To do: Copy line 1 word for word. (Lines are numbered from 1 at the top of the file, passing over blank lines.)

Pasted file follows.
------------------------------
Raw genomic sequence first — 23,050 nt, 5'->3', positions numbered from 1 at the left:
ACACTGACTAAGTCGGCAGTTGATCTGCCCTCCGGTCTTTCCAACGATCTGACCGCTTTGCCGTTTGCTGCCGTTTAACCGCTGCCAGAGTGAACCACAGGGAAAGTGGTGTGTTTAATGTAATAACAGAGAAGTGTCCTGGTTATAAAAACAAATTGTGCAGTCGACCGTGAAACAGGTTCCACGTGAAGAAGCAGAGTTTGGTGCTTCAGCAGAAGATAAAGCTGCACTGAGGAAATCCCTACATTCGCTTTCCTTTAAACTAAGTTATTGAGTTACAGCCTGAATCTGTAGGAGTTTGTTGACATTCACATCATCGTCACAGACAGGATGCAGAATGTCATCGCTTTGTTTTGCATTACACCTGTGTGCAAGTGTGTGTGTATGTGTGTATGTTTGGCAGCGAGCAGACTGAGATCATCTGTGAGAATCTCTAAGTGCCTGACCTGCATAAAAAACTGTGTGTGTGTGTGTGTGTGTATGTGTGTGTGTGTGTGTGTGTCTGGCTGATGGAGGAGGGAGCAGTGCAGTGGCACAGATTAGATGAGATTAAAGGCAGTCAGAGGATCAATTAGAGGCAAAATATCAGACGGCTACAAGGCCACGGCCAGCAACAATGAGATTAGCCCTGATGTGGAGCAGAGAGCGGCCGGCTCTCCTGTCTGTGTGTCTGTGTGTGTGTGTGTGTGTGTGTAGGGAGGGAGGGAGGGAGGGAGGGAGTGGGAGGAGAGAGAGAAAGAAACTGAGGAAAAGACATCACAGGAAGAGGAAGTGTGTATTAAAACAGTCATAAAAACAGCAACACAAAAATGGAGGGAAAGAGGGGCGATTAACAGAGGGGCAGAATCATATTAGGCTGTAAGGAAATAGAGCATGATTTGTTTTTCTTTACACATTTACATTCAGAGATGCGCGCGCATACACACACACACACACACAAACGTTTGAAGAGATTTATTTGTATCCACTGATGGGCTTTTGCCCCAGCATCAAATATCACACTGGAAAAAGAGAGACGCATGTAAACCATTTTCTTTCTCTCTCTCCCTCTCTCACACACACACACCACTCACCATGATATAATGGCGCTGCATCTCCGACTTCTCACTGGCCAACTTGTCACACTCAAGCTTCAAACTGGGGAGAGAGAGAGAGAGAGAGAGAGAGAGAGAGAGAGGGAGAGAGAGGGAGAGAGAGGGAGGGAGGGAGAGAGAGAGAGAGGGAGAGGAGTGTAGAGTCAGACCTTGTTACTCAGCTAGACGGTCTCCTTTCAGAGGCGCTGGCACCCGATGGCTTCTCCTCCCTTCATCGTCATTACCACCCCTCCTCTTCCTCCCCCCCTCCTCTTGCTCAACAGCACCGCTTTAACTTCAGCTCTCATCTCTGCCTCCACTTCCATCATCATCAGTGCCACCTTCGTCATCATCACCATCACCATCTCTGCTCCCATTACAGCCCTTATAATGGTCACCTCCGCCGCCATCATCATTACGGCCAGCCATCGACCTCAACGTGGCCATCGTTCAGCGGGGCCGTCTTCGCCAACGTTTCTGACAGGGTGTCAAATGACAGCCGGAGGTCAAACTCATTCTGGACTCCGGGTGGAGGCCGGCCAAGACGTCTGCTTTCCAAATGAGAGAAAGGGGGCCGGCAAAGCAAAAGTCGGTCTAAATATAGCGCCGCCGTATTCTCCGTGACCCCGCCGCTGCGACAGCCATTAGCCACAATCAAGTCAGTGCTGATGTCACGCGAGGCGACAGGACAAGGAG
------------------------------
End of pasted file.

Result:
Raw genomic sequence first — 23,050 nt, 5'->3', positions numbered from 1 at the left: